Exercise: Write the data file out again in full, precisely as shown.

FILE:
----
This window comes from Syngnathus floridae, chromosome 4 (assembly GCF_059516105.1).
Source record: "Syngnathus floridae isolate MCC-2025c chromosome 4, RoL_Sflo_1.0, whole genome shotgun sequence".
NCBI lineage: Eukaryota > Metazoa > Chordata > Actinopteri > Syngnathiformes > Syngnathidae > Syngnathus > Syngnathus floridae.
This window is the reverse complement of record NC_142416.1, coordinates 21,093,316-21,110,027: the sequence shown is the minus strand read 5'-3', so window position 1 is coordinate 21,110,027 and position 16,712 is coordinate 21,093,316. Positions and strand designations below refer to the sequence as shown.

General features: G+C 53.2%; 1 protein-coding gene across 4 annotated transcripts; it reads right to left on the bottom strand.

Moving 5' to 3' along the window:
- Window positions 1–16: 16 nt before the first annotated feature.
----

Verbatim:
This window comes from Syngnathus floridae, chromosome 4 (assembly GCF_059516105.1).
Source record: "Syngnathus floridae isolate MCC-2025c chromosome 4, RoL_Sflo_1.0, whole genome shotgun sequence".
NCBI lineage: Eukaryota > Metazoa > Chordata > Actinopteri > Syngnathiformes > Syngnathidae > Syngnathus > Syngnathus floridae.
This window is the reverse complement of record NC_142416.1, coordinates 21,093,316-21,110,027: the sequence shown is the minus strand read 5'-3', so window position 1 is coordinate 21,110,027 and position 16,712 is coordinate 21,093,316. Positions and strand designations below refer to the sequence as shown.

General features: G+C 53.2%; 1 protein-coding gene across 4 annotated transcripts; it reads right to left on the bottom strand.

Moving 5' to 3' along the window:
- Window positions 1–16: 16 nt before the first annotated feature.